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UAE Has a Good Ecosystem for Halal Pharmaceuticals: Report

March 5, 2017 | Zawya

Dubai: The UAE topped the list of countries with the best developed ecosystems for producing Halal pharmaceuticals, in terms of supply drivers, governance, awareness and pricing index, according to the latest State of Global Islamic Economy report.

The UAE was followed by Malaysia and Singapore.

The report, released on Sunday, stated that Muslims have been spending at least Dh286 billion a year on Halal pharmaceuticals. Individually, the top five Muslim pharmaceutical markets in terms of consumer spending are Turkey, Saudi Arabia, the United States, Indonesia and Algeria, with a total value of Dh112.7 billion.

The multibillion-dollar Halal pharmaceutical industry is expected to expand further as the UAE-based International Halal Accreditation Forum (IHAF) initiates global standardisation efforts.

“As consumer awareness gets stronger, the market demand for Halal pharmaceutical products continues to grow through the years. But for the longest time, no single entity with a comprehensive international presence had addressed the Sharia compliance needs of this segment. IHAF is committed in addressing these concerns with the support of various accreditation agencies across the globe,” Mohammad Saleh Badri, Secretary General of IHAF, said in a statement.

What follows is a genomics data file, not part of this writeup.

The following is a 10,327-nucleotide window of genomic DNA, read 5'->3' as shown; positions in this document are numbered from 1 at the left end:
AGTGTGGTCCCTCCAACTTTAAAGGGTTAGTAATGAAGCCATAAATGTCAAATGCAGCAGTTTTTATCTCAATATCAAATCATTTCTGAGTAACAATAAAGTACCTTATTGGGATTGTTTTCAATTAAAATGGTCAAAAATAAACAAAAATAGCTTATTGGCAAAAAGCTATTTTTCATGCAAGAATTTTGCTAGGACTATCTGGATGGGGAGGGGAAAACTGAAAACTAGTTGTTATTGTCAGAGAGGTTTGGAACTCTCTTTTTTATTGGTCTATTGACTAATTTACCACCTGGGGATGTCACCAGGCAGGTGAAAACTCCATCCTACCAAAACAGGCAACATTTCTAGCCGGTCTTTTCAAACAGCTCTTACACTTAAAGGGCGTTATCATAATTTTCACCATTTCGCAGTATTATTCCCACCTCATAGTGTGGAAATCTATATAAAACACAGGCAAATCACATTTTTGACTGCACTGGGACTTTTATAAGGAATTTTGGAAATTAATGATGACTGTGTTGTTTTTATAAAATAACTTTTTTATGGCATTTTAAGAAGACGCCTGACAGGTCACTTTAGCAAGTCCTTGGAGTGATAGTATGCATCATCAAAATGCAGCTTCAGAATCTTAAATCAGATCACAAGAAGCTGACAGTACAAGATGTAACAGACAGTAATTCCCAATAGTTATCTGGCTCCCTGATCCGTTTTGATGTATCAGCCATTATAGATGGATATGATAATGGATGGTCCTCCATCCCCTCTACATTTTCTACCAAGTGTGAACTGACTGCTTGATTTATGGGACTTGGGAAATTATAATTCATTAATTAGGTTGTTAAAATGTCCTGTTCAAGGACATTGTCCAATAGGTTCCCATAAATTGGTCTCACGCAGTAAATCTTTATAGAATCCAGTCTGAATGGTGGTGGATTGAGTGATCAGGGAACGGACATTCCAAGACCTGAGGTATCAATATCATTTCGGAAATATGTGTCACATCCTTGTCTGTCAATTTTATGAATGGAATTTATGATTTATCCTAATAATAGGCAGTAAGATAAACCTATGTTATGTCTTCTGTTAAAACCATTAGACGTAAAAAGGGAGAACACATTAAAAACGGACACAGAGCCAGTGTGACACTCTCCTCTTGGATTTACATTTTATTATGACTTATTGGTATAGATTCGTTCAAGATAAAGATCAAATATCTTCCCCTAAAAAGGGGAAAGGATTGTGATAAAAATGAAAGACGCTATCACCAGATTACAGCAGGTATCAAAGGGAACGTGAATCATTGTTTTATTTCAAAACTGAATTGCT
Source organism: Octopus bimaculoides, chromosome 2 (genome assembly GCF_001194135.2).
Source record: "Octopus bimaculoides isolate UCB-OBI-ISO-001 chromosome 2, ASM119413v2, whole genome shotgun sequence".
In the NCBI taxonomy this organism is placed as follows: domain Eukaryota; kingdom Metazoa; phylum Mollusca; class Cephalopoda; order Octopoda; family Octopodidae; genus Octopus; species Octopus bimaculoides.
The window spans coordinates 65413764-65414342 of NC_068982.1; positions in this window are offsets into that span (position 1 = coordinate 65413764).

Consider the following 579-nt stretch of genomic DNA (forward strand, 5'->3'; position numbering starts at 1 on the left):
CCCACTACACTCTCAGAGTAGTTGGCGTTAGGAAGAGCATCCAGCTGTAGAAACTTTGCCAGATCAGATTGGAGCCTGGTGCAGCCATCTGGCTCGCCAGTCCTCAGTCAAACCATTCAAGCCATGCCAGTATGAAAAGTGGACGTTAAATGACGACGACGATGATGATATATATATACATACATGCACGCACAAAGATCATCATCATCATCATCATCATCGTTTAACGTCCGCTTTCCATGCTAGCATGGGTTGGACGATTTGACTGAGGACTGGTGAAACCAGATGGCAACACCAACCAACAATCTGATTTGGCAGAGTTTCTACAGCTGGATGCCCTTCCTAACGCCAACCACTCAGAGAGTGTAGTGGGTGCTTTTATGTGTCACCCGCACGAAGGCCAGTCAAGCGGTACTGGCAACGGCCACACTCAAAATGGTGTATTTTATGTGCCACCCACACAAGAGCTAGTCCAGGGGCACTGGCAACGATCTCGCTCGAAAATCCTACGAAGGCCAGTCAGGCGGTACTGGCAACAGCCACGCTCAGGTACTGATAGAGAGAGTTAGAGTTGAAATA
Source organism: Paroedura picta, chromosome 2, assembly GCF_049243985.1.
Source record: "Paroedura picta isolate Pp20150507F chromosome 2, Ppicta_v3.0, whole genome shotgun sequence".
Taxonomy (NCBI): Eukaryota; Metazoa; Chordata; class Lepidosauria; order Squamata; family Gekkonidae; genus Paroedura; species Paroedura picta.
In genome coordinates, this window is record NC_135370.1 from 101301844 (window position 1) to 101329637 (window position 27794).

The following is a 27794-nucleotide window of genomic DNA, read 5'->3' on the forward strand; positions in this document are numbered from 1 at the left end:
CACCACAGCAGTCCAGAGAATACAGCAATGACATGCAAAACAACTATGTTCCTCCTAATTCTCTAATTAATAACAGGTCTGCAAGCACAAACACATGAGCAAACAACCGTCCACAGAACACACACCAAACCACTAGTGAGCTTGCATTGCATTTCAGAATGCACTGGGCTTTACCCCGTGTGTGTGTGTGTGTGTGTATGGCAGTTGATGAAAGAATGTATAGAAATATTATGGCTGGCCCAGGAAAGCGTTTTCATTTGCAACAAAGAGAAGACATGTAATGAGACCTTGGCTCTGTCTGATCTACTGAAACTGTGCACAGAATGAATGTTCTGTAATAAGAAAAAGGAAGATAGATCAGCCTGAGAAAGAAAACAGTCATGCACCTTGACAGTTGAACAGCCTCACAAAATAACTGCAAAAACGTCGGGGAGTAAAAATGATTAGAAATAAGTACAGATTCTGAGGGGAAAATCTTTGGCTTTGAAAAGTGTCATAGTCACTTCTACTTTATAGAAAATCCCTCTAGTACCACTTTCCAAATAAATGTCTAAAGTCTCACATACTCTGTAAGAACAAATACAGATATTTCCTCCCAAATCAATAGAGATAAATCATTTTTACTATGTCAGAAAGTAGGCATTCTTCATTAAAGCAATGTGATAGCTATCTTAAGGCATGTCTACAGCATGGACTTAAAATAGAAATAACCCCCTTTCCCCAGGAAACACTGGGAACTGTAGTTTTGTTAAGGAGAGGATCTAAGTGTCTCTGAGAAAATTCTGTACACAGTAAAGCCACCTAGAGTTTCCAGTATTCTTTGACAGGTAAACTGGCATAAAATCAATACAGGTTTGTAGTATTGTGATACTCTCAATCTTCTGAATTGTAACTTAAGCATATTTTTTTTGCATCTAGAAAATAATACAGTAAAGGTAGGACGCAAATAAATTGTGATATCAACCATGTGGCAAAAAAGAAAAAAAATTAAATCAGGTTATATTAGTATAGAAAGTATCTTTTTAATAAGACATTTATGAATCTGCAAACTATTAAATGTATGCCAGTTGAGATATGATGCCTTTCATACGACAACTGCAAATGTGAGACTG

Standardisation scheme

According to the report, market growth opportunities are particularly seen in the manufacturing sector. However, a lack of strong and internationally recognised standardisation scheme is a barrier in the mass production of goods.

“Standardisation is also expected to increase investor interest. Based on latest studies, one of the major issues for Halal pharmaceuticals and cosmetics was inadequate funding. Investor interest had been limited so far because the business itself was on a limited scale,” Badri said.

He added that growth in business will help draw more funding and allow Halal products to compete with non-Halal ones in the same category.

In pharmaceuticals, the IHAF standardisation exercise will first focus on vaccines and common medicines for cough, fever, and headaches. Creating standards for life-saving medicines would be taken up later.